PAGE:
Remembering Ernie Kurtz

Ernie Featured

By bob k

Catholics priests are not among those who one would expect to find heading a list of crusaders for the freethinker movement in Alcoholics Anonymous. Nonetheless Ernest Kurtz, ordained to the Roman Catholic priesthood in 1961, was a dear friend of, an enthusiastic proponent of the work being done there, and of the “gate-widening” cause in general. His passing as the result of pancreatic cancer, on January 19th, 2015, touched our hearts.

Kurtz 101

Ernie Kurtz (September 9, 1935 – January 19, 2015) was born in Rochester, New York. He was three months younger than AA. Ordained to the priesthood in 1961, he ran a parish for five years before going to Harvard, where he attained a Masters degree in Philosophy, and ultimately a PhD in The History of American Civilization. His 1978 doctoral dissertation was published the following year as Not-God: A History of Alcoholics Anonymous. This book remains THE definitive account of the original 12 Step organization.

Sadly, many, many, many AA members have never seen the book, as it is not “conference-approved literature,” and is almost never found on a group’s table of books and brochures. “Not-God,” which I would argue should be read by every AA member, sold only 65,000 copies in its first 35 years in print. As Roger C. once said to me, “If you want a book that sells, don’t put “agnostic” or “history” in the title.

Alcoholics Anonymous was, in the 1970s, in the process of compiling archives in its New York City headquarters. Through relentless urging, Ernie Kurtz, Harvard PhD candidate and onetime resident of Guest House, the rehabilitation center for Catholic clergy, was eventually granted full access to these previously unexamined records. “Not-God” was the result.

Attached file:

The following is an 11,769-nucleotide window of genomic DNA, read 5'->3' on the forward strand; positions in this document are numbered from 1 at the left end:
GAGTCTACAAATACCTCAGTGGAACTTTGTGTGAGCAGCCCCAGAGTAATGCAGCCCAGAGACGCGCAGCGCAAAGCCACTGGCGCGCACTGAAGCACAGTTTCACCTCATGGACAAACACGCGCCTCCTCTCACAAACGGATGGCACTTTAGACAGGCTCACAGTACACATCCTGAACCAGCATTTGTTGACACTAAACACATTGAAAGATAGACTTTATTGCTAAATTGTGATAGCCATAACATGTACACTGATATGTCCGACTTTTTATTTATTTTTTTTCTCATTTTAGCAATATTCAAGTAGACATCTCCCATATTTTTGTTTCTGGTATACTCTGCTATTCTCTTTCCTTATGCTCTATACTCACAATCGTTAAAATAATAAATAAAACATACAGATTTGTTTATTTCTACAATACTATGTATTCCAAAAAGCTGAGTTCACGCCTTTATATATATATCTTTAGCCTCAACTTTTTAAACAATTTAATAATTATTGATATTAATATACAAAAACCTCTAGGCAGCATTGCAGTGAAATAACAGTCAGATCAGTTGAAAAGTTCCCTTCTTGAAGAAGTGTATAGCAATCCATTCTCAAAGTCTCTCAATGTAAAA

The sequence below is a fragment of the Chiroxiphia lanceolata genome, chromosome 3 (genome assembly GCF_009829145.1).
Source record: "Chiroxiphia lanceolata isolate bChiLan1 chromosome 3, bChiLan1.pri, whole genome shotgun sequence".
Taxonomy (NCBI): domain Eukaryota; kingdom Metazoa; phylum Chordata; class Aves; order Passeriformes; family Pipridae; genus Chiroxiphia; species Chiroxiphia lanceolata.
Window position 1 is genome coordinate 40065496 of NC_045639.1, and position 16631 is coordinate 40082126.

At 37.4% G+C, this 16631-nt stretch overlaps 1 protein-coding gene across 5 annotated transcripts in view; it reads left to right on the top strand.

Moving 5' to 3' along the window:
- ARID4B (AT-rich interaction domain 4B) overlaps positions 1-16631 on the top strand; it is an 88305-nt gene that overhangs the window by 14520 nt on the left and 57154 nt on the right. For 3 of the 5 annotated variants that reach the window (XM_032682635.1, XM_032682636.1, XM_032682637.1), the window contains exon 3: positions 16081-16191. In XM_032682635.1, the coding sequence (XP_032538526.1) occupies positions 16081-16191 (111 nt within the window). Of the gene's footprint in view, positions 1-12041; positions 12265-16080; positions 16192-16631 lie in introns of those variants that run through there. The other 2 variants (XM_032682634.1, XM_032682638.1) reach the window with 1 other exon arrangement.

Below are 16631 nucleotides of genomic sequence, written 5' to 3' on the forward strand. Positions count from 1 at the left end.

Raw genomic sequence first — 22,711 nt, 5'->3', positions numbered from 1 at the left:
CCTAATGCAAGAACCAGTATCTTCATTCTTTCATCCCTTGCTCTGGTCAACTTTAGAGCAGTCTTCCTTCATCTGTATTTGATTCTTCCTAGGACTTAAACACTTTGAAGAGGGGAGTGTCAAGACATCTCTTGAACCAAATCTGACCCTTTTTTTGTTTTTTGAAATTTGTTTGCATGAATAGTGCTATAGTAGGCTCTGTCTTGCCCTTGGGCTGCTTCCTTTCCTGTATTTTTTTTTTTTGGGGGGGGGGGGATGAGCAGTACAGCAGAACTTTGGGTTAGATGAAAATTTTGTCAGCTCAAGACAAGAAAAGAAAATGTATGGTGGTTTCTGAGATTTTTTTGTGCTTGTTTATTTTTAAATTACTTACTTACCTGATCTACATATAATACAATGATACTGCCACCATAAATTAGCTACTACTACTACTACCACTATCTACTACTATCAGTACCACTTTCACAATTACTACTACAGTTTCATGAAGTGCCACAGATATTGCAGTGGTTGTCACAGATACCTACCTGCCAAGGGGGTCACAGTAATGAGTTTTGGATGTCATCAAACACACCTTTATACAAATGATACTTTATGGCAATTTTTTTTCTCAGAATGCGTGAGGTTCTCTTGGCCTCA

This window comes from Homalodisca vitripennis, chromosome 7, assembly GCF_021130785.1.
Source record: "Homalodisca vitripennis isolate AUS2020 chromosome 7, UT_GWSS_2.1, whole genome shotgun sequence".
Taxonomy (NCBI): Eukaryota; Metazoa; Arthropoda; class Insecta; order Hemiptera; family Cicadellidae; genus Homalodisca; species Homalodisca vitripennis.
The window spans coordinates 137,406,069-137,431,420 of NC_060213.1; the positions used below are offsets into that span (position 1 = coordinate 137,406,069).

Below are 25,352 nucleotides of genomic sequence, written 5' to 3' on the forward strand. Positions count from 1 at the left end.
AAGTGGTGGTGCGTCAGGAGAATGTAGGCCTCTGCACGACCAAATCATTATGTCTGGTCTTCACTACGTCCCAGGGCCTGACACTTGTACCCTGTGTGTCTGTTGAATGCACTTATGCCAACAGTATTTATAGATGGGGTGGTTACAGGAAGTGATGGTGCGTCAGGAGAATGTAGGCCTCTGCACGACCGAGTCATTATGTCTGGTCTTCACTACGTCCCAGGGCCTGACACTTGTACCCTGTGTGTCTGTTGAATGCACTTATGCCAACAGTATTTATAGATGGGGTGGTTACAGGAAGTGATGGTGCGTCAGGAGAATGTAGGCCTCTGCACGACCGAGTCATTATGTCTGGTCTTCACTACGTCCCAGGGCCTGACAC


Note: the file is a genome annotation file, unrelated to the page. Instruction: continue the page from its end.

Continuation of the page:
Ernie left the priesthood in the late 1970s to pursue an academic career that took him to the Universities of Georgia, Michigan and Chicago, Loyola, and also to Rutgers School of Alcohol Studies. While teaching at the University of Georgia, Ernie met and married Linda Farris, the love of his life.

Dr. Kurtz was an old school inter-disciplinary scholar whose work touched the areas of philosophy, theology, and psychology, as well as history.

His other writings include The Spirituality of Imperfection: Storytelling and the Search for Meaning, and a 2014 sequel, Experiencing Spirituality: Finding Meaning Through Storytelling. Both of these books were co-authored with Katherine Ketcham, who recalled being asked at the first interview, “Can you work with someone who gets crabby? I get crabby.”

Ketcham later confirmed, “He was crabby, he was brilliant… and I loved him more than I can put into words.” There was clearly some perfectionism in the Imperfection co-author. Ernie was not without insight into his own peccadilloes, and uttered a memorable self-deprecating line in 1996. “History and imperfection are my specialties – not necessarily in that order.”

The Collected Ernie Kurtz is an anthology of 12 academic papers and speeches on a variety of topics, all diligently researched, and written with a superb clarity of expression. Chapter 3, “Bill W. Takes LSD” is the consummate exposition on this controversial matter. “If perfection is your goal, don’t go looking for models among the members – or even the founders – of Alcoholics Anonymous.” (p. 49)

Shame and Guilt is a booklet, a long essay, but deeply perceptive. “The ‘should’ of shame arises from within, from the nature of the human as essentially limited, yet craving infinity.” (p. 35)

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Ernie Kurtz was ever mindful of the many paths to recovery, and was a great supporter of the “agnostic AA” movement. From time to time he would post comments on essays that appeared on AA He was effusive in praising the writings of two particularly hard-assed atheists, Roger C. and Joe C. (not related). Their various writings drew Kurtz paeans I would die for.